Basic Spider Information

Basic Info: an introduction to spiders

Spiders are found almost everywhere in the world - from the poles to the hottest deserts. To many people a spider is just a spider, but there are many different types of spider and some don't even look like spiders. Some spiders build webs, others dont. Some spiders are big others are tiny. Some spiders have deadly venom, most spiders have venom that is harmless to humans and some have no venom at all.

Spiders are not insects, they differ in severeal respects:

  • They have eight legs instead of six.
  • They have two body segments instead of three.
  • The have eight simple eyes instead of two compound eyes.
  • They have no antennae.
  • They never have wings.
  • They are never herbivores.

    Spiders are in fact Arachnids.

    Spiders are almost as variable in colour, shape and behavior as their insect counterparts.

Basic Info: Spider anatomy

Above is a picture I drew of a female Araneus diadematus. It is labeled to show the names of parts of the spiders anatomy.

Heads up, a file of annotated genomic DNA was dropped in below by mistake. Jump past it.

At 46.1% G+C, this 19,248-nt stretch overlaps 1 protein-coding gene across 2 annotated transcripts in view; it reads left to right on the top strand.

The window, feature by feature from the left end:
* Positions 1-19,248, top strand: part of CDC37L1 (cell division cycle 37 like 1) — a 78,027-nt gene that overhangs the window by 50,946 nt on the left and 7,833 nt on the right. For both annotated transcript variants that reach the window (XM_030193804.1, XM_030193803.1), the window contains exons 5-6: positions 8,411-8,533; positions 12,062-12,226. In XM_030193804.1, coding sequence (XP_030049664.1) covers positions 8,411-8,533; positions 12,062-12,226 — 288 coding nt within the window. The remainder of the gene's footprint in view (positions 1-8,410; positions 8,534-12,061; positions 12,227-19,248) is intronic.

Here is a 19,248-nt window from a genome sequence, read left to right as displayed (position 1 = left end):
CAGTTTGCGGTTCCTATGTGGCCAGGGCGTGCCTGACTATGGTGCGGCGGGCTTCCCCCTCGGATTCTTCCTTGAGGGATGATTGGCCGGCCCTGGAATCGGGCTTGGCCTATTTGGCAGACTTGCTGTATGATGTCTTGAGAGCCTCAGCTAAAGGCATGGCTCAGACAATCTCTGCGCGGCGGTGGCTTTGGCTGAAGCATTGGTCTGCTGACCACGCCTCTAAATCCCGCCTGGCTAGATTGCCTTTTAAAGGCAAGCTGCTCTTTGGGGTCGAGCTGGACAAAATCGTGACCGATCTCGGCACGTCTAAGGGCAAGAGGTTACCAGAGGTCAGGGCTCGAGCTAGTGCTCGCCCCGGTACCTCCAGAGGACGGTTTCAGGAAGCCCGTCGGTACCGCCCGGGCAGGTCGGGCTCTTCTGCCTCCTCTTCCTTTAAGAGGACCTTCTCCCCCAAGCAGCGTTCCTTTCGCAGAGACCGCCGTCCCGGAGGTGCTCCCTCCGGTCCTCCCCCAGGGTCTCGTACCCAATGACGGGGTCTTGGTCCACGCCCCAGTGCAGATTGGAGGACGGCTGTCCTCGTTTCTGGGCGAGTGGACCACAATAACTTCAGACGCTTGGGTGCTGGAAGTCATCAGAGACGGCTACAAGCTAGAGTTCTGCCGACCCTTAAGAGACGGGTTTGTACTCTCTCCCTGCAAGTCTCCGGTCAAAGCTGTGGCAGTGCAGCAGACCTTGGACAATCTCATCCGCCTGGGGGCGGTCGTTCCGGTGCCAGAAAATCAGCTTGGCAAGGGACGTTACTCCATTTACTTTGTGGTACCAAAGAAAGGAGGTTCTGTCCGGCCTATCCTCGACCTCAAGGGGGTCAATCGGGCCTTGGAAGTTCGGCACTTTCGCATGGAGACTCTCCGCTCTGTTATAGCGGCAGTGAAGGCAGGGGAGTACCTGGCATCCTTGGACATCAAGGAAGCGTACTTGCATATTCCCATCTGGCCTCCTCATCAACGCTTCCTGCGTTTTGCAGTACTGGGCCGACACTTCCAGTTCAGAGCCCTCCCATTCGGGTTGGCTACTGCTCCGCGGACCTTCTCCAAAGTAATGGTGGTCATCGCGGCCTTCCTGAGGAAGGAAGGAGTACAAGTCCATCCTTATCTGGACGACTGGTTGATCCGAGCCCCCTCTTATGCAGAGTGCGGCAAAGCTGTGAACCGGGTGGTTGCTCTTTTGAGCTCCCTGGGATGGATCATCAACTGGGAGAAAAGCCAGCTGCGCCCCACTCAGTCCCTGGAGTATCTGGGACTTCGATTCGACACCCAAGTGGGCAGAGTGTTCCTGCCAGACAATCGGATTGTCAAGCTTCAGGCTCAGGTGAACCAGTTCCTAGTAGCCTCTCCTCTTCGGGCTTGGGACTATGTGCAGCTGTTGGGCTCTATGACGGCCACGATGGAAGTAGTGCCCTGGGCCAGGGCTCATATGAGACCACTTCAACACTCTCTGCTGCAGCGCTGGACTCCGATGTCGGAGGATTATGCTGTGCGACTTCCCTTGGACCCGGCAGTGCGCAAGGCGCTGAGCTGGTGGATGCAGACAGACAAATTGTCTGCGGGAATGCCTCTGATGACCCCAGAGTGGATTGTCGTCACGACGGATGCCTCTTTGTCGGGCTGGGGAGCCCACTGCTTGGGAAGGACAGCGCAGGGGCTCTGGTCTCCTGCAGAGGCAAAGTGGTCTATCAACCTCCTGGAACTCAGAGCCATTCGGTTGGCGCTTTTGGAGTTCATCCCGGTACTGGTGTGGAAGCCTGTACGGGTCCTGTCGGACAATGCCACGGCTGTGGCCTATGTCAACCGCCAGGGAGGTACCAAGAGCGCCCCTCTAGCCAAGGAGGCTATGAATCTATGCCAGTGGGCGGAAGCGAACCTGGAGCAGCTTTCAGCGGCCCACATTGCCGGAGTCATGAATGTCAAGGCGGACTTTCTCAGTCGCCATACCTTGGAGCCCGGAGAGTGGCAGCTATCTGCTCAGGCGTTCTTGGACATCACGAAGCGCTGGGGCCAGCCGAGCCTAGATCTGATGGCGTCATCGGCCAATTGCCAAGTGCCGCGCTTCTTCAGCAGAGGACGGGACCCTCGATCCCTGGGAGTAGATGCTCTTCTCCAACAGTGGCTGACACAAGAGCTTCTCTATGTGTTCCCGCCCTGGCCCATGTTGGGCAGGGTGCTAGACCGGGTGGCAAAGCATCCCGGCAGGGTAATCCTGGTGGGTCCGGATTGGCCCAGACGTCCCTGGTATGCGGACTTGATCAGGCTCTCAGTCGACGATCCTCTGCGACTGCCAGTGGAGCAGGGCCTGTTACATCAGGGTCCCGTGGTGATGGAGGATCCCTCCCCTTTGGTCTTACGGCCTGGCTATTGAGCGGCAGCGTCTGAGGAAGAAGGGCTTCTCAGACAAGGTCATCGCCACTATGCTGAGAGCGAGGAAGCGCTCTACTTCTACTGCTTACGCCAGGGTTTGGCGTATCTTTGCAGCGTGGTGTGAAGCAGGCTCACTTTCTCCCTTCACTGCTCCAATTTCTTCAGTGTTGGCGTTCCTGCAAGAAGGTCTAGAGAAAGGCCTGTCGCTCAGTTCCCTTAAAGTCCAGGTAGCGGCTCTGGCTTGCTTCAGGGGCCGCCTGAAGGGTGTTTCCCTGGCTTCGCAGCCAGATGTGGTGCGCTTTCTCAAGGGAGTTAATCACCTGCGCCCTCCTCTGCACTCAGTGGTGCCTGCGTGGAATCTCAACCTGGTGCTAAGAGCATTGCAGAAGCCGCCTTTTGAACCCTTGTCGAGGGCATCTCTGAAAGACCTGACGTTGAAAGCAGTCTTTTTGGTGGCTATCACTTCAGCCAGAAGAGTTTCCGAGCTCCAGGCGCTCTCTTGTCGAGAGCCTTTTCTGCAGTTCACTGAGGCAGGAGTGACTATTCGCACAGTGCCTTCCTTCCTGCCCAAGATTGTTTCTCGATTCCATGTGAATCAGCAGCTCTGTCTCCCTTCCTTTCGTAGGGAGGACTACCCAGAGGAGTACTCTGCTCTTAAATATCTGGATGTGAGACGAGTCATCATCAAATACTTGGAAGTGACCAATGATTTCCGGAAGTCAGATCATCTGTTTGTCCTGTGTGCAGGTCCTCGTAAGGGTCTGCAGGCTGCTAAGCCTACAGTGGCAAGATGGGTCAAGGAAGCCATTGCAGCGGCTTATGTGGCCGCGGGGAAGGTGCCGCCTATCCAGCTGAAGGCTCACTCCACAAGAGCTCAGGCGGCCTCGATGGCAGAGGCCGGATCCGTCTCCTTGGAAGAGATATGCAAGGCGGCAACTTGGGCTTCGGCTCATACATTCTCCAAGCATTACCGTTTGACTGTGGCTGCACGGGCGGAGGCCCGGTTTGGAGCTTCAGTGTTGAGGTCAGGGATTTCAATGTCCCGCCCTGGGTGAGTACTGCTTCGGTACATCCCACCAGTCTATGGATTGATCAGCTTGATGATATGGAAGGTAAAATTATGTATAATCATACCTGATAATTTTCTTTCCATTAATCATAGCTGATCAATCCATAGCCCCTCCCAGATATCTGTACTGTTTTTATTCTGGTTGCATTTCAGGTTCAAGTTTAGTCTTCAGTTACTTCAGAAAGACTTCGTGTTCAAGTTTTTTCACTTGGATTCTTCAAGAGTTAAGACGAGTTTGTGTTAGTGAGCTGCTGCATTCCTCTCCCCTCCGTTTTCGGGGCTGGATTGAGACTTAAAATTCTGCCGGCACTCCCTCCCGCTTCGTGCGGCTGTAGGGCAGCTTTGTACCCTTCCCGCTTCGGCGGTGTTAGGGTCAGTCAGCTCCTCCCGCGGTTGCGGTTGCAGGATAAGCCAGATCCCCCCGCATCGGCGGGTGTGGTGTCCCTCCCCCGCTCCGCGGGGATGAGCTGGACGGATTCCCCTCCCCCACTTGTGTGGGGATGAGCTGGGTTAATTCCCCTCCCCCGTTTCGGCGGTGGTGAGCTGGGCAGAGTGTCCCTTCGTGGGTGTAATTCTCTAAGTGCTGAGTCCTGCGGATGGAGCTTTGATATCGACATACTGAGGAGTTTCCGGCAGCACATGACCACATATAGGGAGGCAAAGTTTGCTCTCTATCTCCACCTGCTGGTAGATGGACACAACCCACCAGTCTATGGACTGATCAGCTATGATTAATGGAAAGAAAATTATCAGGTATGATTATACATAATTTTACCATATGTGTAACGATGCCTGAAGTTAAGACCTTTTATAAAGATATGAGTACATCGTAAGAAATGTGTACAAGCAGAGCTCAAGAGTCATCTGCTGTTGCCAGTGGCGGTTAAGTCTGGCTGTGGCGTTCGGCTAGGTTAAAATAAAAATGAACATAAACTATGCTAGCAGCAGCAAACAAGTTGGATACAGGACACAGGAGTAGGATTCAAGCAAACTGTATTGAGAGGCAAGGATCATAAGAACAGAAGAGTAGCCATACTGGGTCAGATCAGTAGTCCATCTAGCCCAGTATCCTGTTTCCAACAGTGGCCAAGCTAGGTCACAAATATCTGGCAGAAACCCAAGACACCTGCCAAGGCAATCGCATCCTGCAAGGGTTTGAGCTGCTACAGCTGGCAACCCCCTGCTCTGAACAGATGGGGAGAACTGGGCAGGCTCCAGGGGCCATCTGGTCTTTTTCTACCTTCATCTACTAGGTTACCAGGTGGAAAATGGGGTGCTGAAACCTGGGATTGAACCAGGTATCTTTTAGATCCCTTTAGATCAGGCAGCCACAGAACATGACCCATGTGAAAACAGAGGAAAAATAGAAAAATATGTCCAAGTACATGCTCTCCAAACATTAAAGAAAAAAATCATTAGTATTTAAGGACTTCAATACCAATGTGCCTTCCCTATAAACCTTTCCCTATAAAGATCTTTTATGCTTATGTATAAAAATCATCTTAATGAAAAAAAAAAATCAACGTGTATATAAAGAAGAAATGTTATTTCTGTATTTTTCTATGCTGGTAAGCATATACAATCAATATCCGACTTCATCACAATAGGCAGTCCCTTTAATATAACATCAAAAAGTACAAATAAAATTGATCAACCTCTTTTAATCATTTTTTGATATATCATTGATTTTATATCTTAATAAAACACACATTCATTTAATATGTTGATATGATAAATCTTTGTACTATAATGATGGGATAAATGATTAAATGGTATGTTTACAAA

Cephalothorax - also known as the prosoma, this is the spiders head. All of the spider's limbs are connected to this part. It contains the central nervous system, venom glands and part of the spider's digestive system. On the outside of the cephalothorax are eight simple eyes and jaws called chelicerae.

Abdomen - this is the spider's body. It contains most of the spider's digestive system, the spider's heart, breathing organs called book lungs, silk glands and the ovaries in females. In the abdomen are a number of different silk glands that produce different kinds of silk - some sticky, some not, some rigid, some stretchy. The silk is secreted from organs called spinnerets which are located at the tip of the abdomen. When a female spider is full of eggs, her abdomen will become quite large.

Palp - the palps are like small legs that are attatched to the spiders face. The perform a similar role to insects antennae. They also have another important function - mating. In male spiders the palps have a swollen bulb like attatchment which is used to place sperm in the female's genital opening. It is easy to tell a male spider because it will have these swollen palps. Arachnologist use the intricate sttructure of the male's palps to tell what species they belong to as their structure depends of the species.

 

 

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